He had to offer. It is a shame that they couldn't find a way to

keep him where he belongs – in the dohyo.


jeffjapan at 17:16コメント(0)トラックバック(0)IdeasStrategy 


the 8:30 rule

I do a lot of teaching and facilitation in corporations and universities,

and through that get a chance to interact with lots of young business

people. Typically these are high-performers chosen by their companies to

participate in the courses my company offers, or MBA/MOT students at top-

level universities. So this is a highly-motivated talent pool to start with.


Despite their already busy work schedules, they sacrifice precious free time

with family, friends and hobbies in an effort to better themselves and learn

more about the world around them. This is fantastic, and I applaud their



But at the same time, there is more that most of these students could do to

leverage the opportunities they are getting. The "best of the best" that I

see in these groups, the true global professionals - people who make a real

difference in shaping their companies or organizations and the markets that

they touch - are those that always "take the next step" in whatever they

do. They don't just attend the courses they are offered. They make sure to

follow-up, understanding that application is key.


The most successful people I know are the ones who not only gather a lot of

meishi at the cocktail party - but those who send a thoughtful note and

even an extra question to those they have met the next morning. They not

only write down the name of the book the speaker mentioned - but quickly

buy it and start reading it in the train that night. And when they get a

business idea in the shower, they not only write it down on a long to-do

list - they immediately gather a couple of colleagues over lunch and explore

how to expand it into a project.


From these observations, I have developed what I call the "8:30 Rule". The

next time you meet someone interesting, or learn a new concept, or have an

idea - DO SOMETHING with it at 8:30 the next morning. Before everyone else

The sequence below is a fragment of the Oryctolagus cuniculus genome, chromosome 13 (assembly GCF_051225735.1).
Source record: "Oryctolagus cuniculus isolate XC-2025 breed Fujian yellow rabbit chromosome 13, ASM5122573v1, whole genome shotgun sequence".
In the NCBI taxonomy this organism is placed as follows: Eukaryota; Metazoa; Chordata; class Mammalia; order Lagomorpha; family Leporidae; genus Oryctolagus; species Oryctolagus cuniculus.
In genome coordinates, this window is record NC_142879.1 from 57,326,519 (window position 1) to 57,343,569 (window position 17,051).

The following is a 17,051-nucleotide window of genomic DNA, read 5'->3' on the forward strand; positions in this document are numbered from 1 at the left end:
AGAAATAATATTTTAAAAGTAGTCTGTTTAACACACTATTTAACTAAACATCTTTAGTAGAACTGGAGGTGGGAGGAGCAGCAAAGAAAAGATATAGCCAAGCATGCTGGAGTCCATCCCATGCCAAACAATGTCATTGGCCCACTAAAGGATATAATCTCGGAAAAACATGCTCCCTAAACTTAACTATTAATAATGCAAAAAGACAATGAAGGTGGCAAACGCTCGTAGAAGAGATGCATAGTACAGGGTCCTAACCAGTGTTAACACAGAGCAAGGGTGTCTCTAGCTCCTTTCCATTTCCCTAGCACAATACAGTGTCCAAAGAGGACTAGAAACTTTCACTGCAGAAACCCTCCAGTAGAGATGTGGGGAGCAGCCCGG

gets to the office. Before you get bogged down with email. It doesn't have

to be a big step, just a concrete step that you can follow up on later.

Order the book online. Write a quick summary of the idea and email it to a

colleague for input. Create a mind map about how it relates to your work,

and reserve 30 minutes in your next monthly team meeting agenda to

discuss its potential relevance. Believe me, if you don't do it then,

you will probably never get around to it later.


There is always a danger that people feel self-satisfied after attending a

seminar, and then lose all the potential value of it by forgetting to truly

follow-up and apply their learnings in their daily life. I do it myself

all the time. True Global Professionals don't fall into that trap. I

have been trying to apply my own "8:30 Rule" as a way to force myself

to improve in this way. I hope it can help you as well.

jeffjapan at 10:06コメント(0)トラックバック(0)LearningIdeas 


CSR in pharma





 まずは、ありがとうございました!特にファーマ業界におけるCorporate Social Responsibility(CSR)の活動について、考えたことはありませんでしたが、個人的な意見を書いてみます。




海外(私個人が一番しっているのがアメリカですが)ではファーマ企業の評判が非常に悪くて、どの世論調査をみてもタバコ産業と肩を並べるように悪く評価されています。理由は儲かりすぎ、DTCのやりすぎ(この間の出張で小児ADHDの啓蒙広告までみた)、 Free Lunchesをベースに考えたポロモーション活動などなどあります。最近医療制度に関する不満、それからMichael MooreのSickoのようなメディアも更に悪化させている。


従って、industryとしてはある「悪魔」のように見られていますが、だからその他の産業グループと違うCSR活動をしているかどうかと言われてみれば、大きな違いを感じません。Science-baseの純粋な寄付金、foundation活動などを徹底的にやっていますが、INTELやMicrosoftもscience educationの活動をやっていますし、エコ関係などはどのメーカーでも、どこでもやっているような活動だと思います。


日本の場合は、製薬会社のイメージはどちらかというとよりよいです。大昔から、薬局からスタートしたケースも多いですので「物づくり」の伝統的な、神話的な存在でもあります。他産業よりも派手に儲かっている訳でもありませんし、ブランドDTCができませんのでdisease makerに見えません。


違いがあるとすれば、米国やヨーロッパでは保険会社や病院経営企業providers & payersに対する薬価設定の問題が大きいなビジネスドライバーですので、ロビー活動を通して医療経済的なメッセージを浸透としている活動が多いではないかと思います。



jeffjapan at 22:40コメント(0)トラックバック(0)Pharma/HealthcareStrategy